Evaluation of platelet aggregation can include platelet number, morphology, and function (Vinholt et al., 2014) and there are several available methods for these assessments as described in detail elsewhere (Vinholt et al., 2014). The present review only focuses on the assessment of platelet reactivity. For this assessment, light transmission aggregometry is often used (Born, 1962; O’brien, 1962; Vinholt et al., 2017), and reactivity is determined by assessing the propensity of platelets to aggregate in response to different concentrations of platelet receptor agonists (Algahtani and Heptinstall, 2017). Physiologically relevant agonists for the assay are collagen, adenosine diphosphate (ADP), and thrombin receptor-activating peptide (TRAP) (Born, 1962; Davidson et al., 1988; Lundberg Slingsby et al., 2017; Vinholt et al., 2017).

Although light transmission aggregometry is a useful method for the assessment of platelet function, a few aspects are useful to keep in mind when interpreting the data. One limitation of assessing platelet function per se as a marker of blood clot susceptibility is that it only provides indication of one, albeit important, step in hemostasis. Methodological limitations include preparation time of platelet rich plasma to be used in the assay, which may influence aggregation, and that the measurement is made in vitro, without immediate influence of hemodynamic factors. Nevertheless, with careful methodological considerations and in combination with other markers of thrombogenicity, the platelet aggregometry method provides a useful indication of the susceptibility to thrombosis, and the method also has the advantage that a large number of samples, and many different agonists, can be tested simultaneously (Salehi et al., 2014; Paniccia et al., 2015; Vinholt et al., 2017).

Plasma Markers of Thrombogenicity

Various markers of hemostasis and fibrinolysis have been identified as independent cardiovascular risk factors (Koenig and Ernst, 2000) and have been widely used in clinical practice. Standard coagulation assays include assessment of activated partial thromboplastin time (APTT), prothrombin time (PT), and thrombin time (TT) (Feng et al., 2014). The assays are functional and evaluate the rate of clot formation when the coagulation cascade has been activated. Other commonly used markers of thrombogenicity are related to fibrin, which plays an essential role in the microstructure of the blood clot. Blood clots can be dissolved by the fibrinolytic system through degradation of fibrin. The key enzyme for degradation of fibrin is plasmin, which is converted from circulating plasminogen by plasminogen activators: tissue-plasminogen activator (t-PA) and urokinase-plasminogen activator (u-PA). The t-PA and u-PA can be inhibited by plasminogen-activator inhibitor-1 (PAI-1) and plasminogen-activator inhibitor-2 (PAI-2).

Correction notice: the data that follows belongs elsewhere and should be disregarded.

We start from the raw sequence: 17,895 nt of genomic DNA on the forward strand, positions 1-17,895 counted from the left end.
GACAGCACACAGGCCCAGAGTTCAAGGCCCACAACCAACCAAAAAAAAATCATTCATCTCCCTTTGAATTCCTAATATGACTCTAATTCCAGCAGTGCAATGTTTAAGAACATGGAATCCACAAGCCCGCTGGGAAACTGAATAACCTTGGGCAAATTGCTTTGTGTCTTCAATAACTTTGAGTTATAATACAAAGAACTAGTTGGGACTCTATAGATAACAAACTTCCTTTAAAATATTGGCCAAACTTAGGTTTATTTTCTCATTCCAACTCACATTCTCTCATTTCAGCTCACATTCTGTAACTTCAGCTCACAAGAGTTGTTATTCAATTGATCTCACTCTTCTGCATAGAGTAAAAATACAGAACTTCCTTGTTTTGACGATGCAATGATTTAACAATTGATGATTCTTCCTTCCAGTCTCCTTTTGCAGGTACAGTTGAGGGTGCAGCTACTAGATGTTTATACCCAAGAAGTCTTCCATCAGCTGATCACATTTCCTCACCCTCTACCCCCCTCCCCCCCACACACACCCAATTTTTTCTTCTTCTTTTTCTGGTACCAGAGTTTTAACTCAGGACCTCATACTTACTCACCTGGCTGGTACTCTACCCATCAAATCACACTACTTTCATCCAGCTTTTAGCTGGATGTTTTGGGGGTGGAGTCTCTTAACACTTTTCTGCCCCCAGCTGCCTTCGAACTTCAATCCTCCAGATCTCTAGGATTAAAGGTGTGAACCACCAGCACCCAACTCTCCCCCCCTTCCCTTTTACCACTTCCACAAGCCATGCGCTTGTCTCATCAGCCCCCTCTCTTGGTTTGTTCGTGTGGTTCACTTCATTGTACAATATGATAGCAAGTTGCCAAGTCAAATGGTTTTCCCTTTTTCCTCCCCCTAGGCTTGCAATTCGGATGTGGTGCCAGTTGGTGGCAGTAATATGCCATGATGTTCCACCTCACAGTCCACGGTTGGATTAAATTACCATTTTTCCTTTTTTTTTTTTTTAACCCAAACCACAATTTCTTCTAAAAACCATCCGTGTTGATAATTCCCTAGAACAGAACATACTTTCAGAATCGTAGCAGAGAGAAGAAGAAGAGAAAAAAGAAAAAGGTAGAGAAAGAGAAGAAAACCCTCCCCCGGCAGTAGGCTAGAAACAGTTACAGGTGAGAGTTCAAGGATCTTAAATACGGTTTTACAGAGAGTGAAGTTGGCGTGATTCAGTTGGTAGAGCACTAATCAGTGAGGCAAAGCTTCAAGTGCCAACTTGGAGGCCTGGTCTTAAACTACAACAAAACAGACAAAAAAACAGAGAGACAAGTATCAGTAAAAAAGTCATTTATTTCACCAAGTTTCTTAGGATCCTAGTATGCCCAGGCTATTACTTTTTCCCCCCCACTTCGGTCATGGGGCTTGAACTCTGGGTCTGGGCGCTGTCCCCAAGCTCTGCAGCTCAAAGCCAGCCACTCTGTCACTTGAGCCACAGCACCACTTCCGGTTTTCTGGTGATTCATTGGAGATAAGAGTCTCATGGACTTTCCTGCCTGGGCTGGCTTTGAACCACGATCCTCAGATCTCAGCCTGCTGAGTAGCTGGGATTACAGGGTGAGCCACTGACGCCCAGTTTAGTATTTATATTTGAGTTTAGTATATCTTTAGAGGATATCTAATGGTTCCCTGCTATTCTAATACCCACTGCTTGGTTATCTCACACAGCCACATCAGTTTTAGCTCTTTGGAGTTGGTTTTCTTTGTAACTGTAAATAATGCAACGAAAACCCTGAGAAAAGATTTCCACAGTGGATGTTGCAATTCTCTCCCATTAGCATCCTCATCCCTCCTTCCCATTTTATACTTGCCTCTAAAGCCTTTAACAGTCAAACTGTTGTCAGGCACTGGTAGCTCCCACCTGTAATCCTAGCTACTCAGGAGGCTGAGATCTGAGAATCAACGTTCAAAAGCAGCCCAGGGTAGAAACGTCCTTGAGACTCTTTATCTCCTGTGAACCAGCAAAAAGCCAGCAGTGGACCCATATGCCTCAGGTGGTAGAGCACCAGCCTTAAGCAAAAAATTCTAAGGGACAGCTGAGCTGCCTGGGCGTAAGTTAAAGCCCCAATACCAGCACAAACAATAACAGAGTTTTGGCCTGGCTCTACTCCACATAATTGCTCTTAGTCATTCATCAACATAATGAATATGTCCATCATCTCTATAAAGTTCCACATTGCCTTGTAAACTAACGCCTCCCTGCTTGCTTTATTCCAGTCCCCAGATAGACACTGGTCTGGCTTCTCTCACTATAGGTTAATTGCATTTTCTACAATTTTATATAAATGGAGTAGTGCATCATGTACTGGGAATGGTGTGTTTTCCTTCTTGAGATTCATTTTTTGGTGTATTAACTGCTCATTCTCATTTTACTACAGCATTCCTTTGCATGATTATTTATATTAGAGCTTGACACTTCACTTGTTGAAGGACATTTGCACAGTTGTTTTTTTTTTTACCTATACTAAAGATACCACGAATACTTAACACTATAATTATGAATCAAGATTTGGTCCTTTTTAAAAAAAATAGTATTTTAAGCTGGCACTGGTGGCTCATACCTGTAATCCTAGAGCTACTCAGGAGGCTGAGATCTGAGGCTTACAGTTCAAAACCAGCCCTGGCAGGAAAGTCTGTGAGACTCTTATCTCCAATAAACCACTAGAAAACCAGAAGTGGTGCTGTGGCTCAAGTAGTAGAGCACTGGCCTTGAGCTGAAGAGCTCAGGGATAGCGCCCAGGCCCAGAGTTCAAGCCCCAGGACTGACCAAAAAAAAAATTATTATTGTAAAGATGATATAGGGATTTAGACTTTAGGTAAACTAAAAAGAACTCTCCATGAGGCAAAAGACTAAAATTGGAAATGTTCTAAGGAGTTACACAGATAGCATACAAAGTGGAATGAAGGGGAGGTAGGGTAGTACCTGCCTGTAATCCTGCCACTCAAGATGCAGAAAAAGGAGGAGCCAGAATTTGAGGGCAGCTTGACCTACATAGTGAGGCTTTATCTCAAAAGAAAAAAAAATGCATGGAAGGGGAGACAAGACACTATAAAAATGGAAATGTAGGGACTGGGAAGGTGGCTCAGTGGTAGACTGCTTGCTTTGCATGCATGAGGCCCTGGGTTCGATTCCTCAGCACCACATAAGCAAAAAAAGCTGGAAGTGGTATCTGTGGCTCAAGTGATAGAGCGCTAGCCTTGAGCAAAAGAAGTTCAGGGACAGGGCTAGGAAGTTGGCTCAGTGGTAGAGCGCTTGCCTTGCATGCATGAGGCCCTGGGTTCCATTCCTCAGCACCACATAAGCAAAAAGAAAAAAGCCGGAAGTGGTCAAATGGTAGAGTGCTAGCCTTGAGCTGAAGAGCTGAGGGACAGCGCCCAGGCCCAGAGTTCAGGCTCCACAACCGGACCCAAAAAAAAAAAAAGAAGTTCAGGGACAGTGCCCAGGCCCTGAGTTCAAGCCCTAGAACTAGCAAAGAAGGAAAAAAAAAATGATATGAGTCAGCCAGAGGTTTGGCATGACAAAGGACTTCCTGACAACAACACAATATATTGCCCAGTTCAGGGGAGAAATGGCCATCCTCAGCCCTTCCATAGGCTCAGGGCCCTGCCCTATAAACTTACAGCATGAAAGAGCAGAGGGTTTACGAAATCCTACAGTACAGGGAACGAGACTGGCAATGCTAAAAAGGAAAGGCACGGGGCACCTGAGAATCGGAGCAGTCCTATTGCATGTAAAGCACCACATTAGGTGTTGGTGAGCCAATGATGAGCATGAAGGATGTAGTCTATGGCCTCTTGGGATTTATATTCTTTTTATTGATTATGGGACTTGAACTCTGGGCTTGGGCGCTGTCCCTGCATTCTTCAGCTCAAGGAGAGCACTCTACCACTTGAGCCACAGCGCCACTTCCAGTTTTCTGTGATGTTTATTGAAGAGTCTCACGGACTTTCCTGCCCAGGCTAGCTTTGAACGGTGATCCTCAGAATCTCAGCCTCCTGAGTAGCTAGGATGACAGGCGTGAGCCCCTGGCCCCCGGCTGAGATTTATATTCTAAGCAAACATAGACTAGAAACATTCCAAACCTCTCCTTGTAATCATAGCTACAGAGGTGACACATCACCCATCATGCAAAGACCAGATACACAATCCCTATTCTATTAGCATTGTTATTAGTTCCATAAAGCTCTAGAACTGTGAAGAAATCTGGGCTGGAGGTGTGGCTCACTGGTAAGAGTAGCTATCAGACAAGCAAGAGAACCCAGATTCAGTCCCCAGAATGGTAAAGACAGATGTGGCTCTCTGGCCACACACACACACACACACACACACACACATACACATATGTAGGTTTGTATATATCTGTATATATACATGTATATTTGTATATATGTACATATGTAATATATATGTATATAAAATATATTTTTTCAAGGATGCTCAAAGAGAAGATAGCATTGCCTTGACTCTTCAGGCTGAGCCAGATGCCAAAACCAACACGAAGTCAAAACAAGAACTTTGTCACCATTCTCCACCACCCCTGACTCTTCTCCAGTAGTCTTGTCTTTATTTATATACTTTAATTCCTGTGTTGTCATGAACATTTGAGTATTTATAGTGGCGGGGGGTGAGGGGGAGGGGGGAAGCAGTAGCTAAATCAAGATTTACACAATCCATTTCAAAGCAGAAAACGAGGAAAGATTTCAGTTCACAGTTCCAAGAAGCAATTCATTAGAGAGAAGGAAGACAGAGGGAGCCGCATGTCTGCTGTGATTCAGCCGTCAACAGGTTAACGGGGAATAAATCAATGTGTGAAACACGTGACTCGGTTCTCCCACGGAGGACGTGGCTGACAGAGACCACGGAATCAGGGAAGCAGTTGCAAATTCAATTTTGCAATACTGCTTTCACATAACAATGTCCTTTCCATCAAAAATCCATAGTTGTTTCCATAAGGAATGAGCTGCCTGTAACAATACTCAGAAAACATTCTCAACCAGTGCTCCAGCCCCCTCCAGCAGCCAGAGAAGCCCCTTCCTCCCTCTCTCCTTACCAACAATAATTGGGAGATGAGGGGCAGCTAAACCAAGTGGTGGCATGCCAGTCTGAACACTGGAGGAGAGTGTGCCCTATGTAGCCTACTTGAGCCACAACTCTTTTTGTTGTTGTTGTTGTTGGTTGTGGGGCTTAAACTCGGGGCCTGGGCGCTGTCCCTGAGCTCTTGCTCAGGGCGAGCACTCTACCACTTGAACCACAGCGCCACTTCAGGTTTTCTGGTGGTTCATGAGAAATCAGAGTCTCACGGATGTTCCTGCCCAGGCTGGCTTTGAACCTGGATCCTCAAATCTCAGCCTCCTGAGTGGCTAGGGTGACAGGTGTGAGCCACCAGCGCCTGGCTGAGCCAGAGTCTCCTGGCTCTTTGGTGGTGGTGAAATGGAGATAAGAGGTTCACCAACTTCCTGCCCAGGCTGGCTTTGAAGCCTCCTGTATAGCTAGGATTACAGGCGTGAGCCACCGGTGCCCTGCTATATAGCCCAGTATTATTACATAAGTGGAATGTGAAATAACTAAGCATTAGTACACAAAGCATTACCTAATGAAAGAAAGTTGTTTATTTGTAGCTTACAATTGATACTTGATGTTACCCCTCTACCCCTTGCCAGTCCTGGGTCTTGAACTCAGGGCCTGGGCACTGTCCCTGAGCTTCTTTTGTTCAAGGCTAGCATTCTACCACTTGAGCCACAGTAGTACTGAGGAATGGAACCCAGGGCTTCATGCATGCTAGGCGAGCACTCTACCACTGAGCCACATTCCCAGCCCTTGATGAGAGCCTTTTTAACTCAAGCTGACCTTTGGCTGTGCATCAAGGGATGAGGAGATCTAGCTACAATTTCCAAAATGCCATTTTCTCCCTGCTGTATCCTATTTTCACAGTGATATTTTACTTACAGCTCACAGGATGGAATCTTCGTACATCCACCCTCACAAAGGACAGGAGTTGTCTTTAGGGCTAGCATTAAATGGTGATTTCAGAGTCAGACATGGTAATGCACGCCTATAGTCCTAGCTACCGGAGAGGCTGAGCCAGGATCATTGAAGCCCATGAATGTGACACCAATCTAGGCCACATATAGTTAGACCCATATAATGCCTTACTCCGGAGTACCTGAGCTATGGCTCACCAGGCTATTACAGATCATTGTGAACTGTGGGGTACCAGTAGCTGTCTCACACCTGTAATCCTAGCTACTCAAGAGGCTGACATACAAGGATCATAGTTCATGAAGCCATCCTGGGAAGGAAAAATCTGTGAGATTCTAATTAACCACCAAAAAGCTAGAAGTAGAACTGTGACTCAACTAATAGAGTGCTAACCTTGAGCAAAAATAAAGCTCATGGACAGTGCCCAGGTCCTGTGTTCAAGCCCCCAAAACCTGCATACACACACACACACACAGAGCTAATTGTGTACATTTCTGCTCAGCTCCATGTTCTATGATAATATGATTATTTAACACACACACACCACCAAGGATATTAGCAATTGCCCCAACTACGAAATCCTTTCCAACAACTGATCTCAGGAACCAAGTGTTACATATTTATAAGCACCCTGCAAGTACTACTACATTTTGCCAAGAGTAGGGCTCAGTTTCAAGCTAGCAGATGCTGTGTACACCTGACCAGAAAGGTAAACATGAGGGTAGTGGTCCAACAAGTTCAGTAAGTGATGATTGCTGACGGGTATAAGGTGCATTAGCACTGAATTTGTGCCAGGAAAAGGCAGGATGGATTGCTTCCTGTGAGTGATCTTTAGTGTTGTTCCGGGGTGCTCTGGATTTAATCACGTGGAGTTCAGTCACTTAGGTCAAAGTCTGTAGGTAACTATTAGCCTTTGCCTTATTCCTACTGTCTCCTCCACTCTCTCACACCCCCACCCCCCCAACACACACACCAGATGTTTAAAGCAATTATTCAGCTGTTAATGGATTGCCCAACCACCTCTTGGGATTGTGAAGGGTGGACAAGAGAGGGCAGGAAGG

Although standard coagulation markers remain the mainstay of pathway analysis (PT, APTT), they have several limitations in assessing diseases and treatment thereof. The markers only indicate isolated parts of the plasma-based coagulation pathways. Furthermore, many of these pathway markers do not take into account the effect exerted by the cellular components in blood (such as platelets, and white and red blood cells). Furthermore, many of the tests are carried out in physiologically altered blood (in tubes with, e.g., heparin or sodium citrate). The testing process varies from laboratory to laboratory often with different reference ranges, making interpretation in various disease states difficult (Ebner et al., 2018). In addition, many of the hypercoagulable disease states have a marked inflammatory component and response due to endothelial change and damage, which can neither be measured nor assessed with these tests. In most circumstances, this makes their overall utility in many diseases mainly an adjunct to clinical care.

Clot Microstructure

Due to the need for a global marker to assess hemostatic competency in hypercoagulable states and their treatment, recent studies have focused on the potential of clot microstructure and quality as a more global and accurate measurement. This has led to the development of a potential and exciting new marker, fractal dimension, which has been seen as an improved marker of coagulation that has the ability to assess the direct and indirect effect of coagulation in one simple and immediate test in unaltered whole blood (Kopytek et al., 2019).